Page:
You heard it here first: Barack Obama is definitely (not possibly, not rumor-has-it, but definitely) coming to Martha’s Vineyard and staying in Oak Bluffs for two weeks this coming August. I can’t reveal my sources, other than to swear up and down, my right hand on a bible, that they’re impeccable. Like all stalwart journalists, I would never reveal these same sources; I would have to say “mum’s the word” to any judge threatening me with incarceration at the Duke’s County House of Corrections on Main street in Edgartown where, word has it, the grub is gourmet, the company scintillating, and escape is a cinch whenever cabin fever gets the best of you.

So now that we know that the five Obamas (I’m counting their new, cutie-pie puppy) will be touching down on these shores, the questions become, Which establishments will they visit? Whose parties will they attend? And who might they dignify with a photo op?

We’re all old hands at presidential visits. The Clintons are uppermost in recent memory, but Islanders also hosted Ulysses S. Grant in the Camp Ground in 1873. Grant was expelled for sneaking a nip from his flask during a religious service, and he ended up in Dr. Harrison Tucker’s chalet in Ocean Park where the prez was entitled to take all the nips he desired, not only from his own flask but, presumably, from bottles of Dr. Tucker’s Diaphoretic Compound Number 59 which contained a high opium content.

But returning to the issue of where the Obamas choose to see and be seen, I think it’s important to point out that Barack is a far different personage from Bill. Whereas Bill rushed out of his Oyster Pond house in the morning wondering how many hands he could shake, babies he could kiss, and crowds he could dazzle before dashing home to practice his Elvis impersonation for Carly Simon’s party that night, Barack on the other hand, after addressing more international conferences in a month than Chris Ferguson plays poker hands, might very well hanker for a real vacation, the kind we normal people take for granted, where you sprawl in a beach chair, or stop at a lemonade stand, or walk through a wildlife sanctuary without hoards of people shouting, “There he is!” “Come in and have an ice cream! We’ve got lobster-flavored!” and “I’ve got five copies of Audacity of Hope for you to sign for me, my boss, my granny, my pool guy, and my car mechanic!”

In short, we could probably offer President Obama the best vacation by extending to him the kind of privacy we’ve always imparted to movie stars, all the way from James Cagney to Owen and Luke Wilson.

On the other hand, if Barack and the incomparable Michele do show up, as did Bill and Hillary in the 90s, at Linda Jean’s for breakfast, we can hardly expect the staff to treat them like normal tourists, handing them a vibrating pager for when a table becomes available 20 minutes later. On the contrary, the secret service will have made advance plans to clear out the paying clientele, and the kitchen will make sure they have on hand eggs, pancakes and breakfast meat for the ever-popular Linda Jean’s Sampson.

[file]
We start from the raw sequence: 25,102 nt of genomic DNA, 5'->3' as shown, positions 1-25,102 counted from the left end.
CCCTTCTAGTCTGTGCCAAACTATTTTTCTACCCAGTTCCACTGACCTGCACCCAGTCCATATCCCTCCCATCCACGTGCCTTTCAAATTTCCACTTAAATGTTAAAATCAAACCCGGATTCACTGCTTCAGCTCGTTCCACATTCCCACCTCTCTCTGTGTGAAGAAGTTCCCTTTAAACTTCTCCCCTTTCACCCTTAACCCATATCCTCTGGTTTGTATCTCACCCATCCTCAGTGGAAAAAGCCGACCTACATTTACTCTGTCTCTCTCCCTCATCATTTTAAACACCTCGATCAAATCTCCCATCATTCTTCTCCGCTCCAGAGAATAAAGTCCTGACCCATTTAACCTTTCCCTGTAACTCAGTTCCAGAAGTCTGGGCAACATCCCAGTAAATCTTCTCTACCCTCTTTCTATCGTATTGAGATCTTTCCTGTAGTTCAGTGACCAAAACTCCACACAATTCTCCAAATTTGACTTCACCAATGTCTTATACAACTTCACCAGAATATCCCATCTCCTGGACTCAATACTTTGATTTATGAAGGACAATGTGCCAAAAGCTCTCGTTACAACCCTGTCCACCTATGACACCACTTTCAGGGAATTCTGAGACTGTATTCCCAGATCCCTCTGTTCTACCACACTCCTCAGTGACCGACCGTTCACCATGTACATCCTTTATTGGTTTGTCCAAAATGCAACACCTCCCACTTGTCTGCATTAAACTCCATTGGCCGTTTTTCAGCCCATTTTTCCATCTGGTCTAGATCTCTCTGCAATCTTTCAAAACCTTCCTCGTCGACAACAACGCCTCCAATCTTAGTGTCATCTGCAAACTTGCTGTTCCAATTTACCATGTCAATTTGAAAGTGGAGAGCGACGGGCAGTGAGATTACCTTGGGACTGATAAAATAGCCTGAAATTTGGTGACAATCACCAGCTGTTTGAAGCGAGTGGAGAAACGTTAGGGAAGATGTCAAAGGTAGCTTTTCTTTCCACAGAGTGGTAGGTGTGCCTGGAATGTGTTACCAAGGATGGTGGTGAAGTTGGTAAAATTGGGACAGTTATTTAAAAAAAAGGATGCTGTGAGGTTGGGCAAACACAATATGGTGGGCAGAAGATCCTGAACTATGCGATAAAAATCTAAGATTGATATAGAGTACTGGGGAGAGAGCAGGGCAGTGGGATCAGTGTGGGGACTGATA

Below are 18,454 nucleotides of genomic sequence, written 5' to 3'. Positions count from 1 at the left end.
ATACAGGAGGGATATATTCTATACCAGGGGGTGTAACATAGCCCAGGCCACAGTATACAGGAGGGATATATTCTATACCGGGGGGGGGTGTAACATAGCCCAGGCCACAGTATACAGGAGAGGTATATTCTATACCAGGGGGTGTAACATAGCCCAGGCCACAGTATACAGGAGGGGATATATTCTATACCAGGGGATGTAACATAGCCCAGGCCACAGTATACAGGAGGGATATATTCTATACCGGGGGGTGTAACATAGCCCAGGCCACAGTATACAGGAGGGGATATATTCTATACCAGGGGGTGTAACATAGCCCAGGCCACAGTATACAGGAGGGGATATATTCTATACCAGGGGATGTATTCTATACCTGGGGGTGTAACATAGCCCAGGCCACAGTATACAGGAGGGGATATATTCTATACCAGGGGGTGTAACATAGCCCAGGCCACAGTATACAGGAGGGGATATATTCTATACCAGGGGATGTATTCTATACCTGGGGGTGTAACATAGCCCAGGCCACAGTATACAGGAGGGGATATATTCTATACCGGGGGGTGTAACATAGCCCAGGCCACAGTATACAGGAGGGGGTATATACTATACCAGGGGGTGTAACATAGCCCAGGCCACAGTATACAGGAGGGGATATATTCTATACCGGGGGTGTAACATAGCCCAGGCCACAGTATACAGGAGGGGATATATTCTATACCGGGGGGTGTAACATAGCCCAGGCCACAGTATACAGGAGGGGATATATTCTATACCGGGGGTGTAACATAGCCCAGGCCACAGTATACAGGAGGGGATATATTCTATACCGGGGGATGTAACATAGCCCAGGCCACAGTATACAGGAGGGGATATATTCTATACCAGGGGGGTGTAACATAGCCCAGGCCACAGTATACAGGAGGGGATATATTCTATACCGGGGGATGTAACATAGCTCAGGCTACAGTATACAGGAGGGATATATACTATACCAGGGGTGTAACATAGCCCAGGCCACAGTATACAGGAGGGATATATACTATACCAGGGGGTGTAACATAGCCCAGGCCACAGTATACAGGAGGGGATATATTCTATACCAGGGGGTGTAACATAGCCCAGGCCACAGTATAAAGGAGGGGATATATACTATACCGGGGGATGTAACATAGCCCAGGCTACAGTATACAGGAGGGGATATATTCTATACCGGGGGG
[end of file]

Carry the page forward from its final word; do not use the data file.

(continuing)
But now that our noggins are fairly bursting with pipe dreams of the Obamas bestowing upon us their presence, there must be certain protocols for contacting the White House and inviting the First Family to sample our chocolates, accept pairs of hemp sandals, watch the fireworks from a rooftop cupola, or visit the sands of Squibnocket to ride the cut out to sea (a comical image if you include a body-surfing set of secret service guys surrounding our president in the current).

As your town columnist, I aim to serve, and if I learn any more about Washington coming to Oak Bluffs, you’ll be the first the hear about it.

Two fine events are coming up at the Oak Bluffs Library. The first is scheduled for Saturday, April 25, at 2:30 for a flurry of Wii and board games. One lucky participant will receive a gift certificate for Back Door Donuts. All ages are welcome. The second program is a lecture called Growing On Island. No, this is not about stuffing ourselves with comfort foods in the winter, but will entail practical advice for gardening in support of nature. The talk will be given by Polly Hill Arboretum director Tim Boland, who will discourse on native plants that work in harmony with our local ecology, all flora proven tried and true at the arboretum.

Stay tuned for more info, but Francine Kelly, director of Featherstone Center for the Arts, is in active consultation with landscaper Justen Ahren, artist Marcia Smilack, and other friends and family of Chilmark painter Dawn Greeley, who died last May 9. It was Dawn’s dream to endow a meditation site at Featherstone. The dedication will take place on Sunday, May 24 at 1 p.m. and all are invited to enjoy the new garden and to celebrate Dawn’s life, love, and art.